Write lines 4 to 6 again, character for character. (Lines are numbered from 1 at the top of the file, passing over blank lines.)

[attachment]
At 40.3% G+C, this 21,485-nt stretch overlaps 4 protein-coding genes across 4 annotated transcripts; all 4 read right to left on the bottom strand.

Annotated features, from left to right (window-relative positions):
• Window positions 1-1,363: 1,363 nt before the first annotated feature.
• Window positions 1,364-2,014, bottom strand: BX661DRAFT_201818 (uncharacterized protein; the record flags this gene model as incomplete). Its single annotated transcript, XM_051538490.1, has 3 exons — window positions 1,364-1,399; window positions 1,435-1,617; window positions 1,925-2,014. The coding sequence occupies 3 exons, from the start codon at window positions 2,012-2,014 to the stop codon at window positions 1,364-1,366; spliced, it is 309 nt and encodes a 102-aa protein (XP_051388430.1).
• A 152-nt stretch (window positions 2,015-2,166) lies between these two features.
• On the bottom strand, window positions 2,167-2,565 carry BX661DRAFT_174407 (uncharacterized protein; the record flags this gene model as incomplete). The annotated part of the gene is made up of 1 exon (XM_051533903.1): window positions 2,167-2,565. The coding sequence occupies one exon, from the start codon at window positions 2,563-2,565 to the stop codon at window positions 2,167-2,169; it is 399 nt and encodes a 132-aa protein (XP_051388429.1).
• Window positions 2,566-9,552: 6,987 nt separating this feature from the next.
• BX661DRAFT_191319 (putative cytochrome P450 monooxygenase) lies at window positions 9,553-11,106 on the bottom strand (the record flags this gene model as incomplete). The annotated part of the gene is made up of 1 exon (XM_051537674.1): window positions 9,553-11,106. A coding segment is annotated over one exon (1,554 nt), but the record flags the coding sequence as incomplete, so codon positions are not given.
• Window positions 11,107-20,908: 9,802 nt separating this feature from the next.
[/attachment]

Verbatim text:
• Window positions 1,364-2,014, bottom strand: BX661DRAFT_201818 (uncharacterized protein; the record flags this gene model as incomplete). Its single annotated transcript, XM_051538490.1, has 3 exons — window positions 1,364-1,399; window positions 1,435-1,617; window positions 1,925-2,014. The coding sequence occupies 3 exons, from the start codon at window positions 2,012-2,014 to the stop codon at window positions 1,364-1,366; spliced, it is 309 nt and encodes a 102-aa protein (XP_051388430.1).
• A 152-nt stretch (window positions 2,015-2,166) lies between these two features.
• On the bottom strand, window positions 2,167-2,565 carry BX661DRAFT_174407 (uncharacterized protein; the record flags this gene model as incomplete). The annotated part of the gene is made up of 1 exon (XM_051533903.1): window positions 2,167-2,565. The coding sequence occupies one exon, from the start codon at window positions 2,563-2,565 to the stop codon at window positions 2,167-2,169; it is 399 nt and encodes a 132-aa protein (XP_051388429.1).